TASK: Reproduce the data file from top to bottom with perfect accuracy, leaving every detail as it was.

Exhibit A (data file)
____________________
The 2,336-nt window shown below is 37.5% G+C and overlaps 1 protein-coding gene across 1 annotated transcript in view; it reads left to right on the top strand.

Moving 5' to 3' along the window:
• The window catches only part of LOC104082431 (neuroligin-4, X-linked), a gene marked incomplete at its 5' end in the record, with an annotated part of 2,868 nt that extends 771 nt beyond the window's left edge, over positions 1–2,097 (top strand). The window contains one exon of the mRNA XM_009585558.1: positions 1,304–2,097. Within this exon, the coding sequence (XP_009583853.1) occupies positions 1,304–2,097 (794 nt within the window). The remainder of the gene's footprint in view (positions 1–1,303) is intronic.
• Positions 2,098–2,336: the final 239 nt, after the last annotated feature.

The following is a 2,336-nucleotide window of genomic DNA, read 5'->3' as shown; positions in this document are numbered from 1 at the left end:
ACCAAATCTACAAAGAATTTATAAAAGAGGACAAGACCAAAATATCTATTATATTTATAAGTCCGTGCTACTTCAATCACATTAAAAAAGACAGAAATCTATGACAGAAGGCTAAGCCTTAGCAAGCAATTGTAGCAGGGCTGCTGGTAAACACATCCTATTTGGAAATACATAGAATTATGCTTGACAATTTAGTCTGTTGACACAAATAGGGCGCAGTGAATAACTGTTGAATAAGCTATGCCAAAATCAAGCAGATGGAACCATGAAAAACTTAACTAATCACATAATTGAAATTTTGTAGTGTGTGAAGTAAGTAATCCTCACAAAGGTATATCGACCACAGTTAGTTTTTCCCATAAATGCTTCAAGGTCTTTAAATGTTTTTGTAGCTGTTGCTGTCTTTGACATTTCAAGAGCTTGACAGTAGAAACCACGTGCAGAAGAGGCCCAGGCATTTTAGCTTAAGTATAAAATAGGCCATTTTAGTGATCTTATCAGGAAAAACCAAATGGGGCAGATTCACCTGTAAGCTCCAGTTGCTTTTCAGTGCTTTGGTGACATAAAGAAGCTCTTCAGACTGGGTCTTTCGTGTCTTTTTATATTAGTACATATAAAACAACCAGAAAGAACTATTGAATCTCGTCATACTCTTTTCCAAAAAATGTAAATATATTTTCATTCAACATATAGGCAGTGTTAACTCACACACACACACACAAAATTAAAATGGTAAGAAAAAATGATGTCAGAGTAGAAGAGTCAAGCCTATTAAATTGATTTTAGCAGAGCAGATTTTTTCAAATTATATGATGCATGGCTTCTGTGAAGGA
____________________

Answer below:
The 2,336-nt window shown below is 37.5% G+C and overlaps 1 protein-coding gene across 1 annotated transcript in view; it reads left to right on the top strand.

Moving 5' to 3' along the window:
• The window catches only part of LOC104082431 (neuroligin-4, X-linked), a gene marked incomplete at its 5' end in the record, with an annotated part of 2,868 nt that extends 771 nt beyond the window's left edge, over positions 1–2,097 (top strand). The window contains one exon of the mRNA XM_009585558.1: positions 1,304–2,097. Within this exon, the coding sequence (XP_009583853.1) occupies positions 1,304–2,097 (794 nt within the window). The remainder of the gene's footprint in view (positions 1–1,303) is intronic.
• Positions 2,098–2,336: the final 239 nt, after the last annotated feature.

The following is a 2,336-nucleotide window of genomic DNA, read 5'->3' as shown; positions in this document are numbered from 1 at the left end:
ACCAAATCTACAAAGAATTTATAAAAGAGGACAAGACCAAAATATCTATTATATTTATAAGTCCGTGCTACTTCAATCACATTAAAAAAGACAGAAATCTATGACAGAAGGCTAAGCCTTAGCAAGCAATTGTAGCAGGGCTGCTGGTAAACACATCCTATTTGGAAATACATAGAATTATGCTTGACAATTTAGTCTGTTGACACAAATAGGGCGCAGTGAATAACTGTTGAATAAGCTATGCCAAAATCAAGCAGATGGAACCATGAAAAACTTAACTAATCACATAATTGAAATTTTGTAGTGTGTGAAGTAAGTAATCCTCACAAAGGTATATCGACCACAGTTAGTTTTTCCCATAAATGCTTCAAGGTCTTTAAATGTTTTTGTAGCTGTTGCTGTCTTTGACATTTCAAGAGCTTGACAGTAGAAACCACGTGCAGAAGAGGCCCAGGCATTTTAGCTTAAGTATAAAATAGGCCATTTTAGTGATCTTATCAGGAAAAACCAAATGGGGCAGATTCACCTGTAAGCTCCAGTTGCTTTTCAGTGCTTTGGTGACATAAAGAAGCTCTTCAGACTGGGTCTTTCGTGTCTTTTTATATTAGTACATATAAAACAACCAGAAAGAACTATTGAATCTCGTCATACTCTTTTCCAAAAAATGTAAATATATTTTCATTCAACATATAGGCAGTGTTAACTCACACACACACACACAAAATTAAAATGGTAAGAAAAAATGATGTCAGAGTAGAAGAGTCAAGCCTATTAAATTGATTTTAGCAGAGCAGATTTTTTCAAATTATATGATGCATGGCTTCTGTGAAGGA